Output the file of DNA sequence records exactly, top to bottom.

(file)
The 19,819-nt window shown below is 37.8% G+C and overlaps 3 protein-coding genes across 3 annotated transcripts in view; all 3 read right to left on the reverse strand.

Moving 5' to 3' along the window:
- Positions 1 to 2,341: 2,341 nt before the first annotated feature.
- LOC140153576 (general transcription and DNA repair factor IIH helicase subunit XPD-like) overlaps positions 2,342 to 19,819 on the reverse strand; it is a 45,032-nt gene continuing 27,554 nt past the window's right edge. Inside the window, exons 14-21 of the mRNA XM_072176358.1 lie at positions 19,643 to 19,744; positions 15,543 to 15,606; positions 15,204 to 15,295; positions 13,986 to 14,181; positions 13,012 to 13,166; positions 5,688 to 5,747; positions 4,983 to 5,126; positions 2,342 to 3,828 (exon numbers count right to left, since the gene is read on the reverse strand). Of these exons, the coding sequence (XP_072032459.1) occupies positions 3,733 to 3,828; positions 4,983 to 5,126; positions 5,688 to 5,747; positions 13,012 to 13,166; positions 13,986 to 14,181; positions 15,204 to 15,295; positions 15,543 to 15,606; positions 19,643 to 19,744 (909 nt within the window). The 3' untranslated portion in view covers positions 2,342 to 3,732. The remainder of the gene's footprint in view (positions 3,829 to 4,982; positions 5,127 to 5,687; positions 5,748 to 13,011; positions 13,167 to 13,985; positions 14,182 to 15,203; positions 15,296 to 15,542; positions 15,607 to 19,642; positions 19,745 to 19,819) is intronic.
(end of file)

The 19,819-nt window shown below is 37.8% G+C and overlaps 3 protein-coding genes across 3 annotated transcripts in view; all 3 read right to left on the reverse strand.

Moving 5' to 3' along the window:
- Positions 1 to 2,341: 2,341 nt before the first annotated feature.
- LOC140153576 (general transcription and DNA repair factor IIH helicase subunit XPD-like) overlaps positions 2,342 to 19,819 on the reverse strand; it is a 45,032-nt gene continuing 27,554 nt past the window's right edge. Inside the window, exons 14-21 of the mRNA XM_072176358.1 lie at positions 19,643 to 19,744; positions 15,543 to 15,606; positions 15,204 to 15,295; positions 13,986 to 14,181; positions 13,012 to 13,166; positions 5,688 to 5,747; positions 4,983 to 5,126; positions 2,342 to 3,828 (exon numbers count right to left, since the gene is read on the reverse strand). Of these exons, the coding sequence (XP_072032459.1) occupies positions 3,733 to 3,828; positions 4,983 to 5,126; positions 5,688 to 5,747; positions 13,012 to 13,166; positions 13,986 to 14,181; positions 15,204 to 15,295; positions 15,543 to 15,606; positions 19,643 to 19,744 (909 nt within the window). The 3' untranslated portion in view covers positions 2,342 to 3,732. The remainder of the gene's footprint in view (positions 3,829 to 4,982; positions 5,127 to 5,687; positions 5,748 to 13,011; positions 13,167 to 13,985; positions 14,182 to 15,203; positions 15,296 to 15,542; positions 15,607 to 19,642; positions 19,745 to 19,819) is intronic.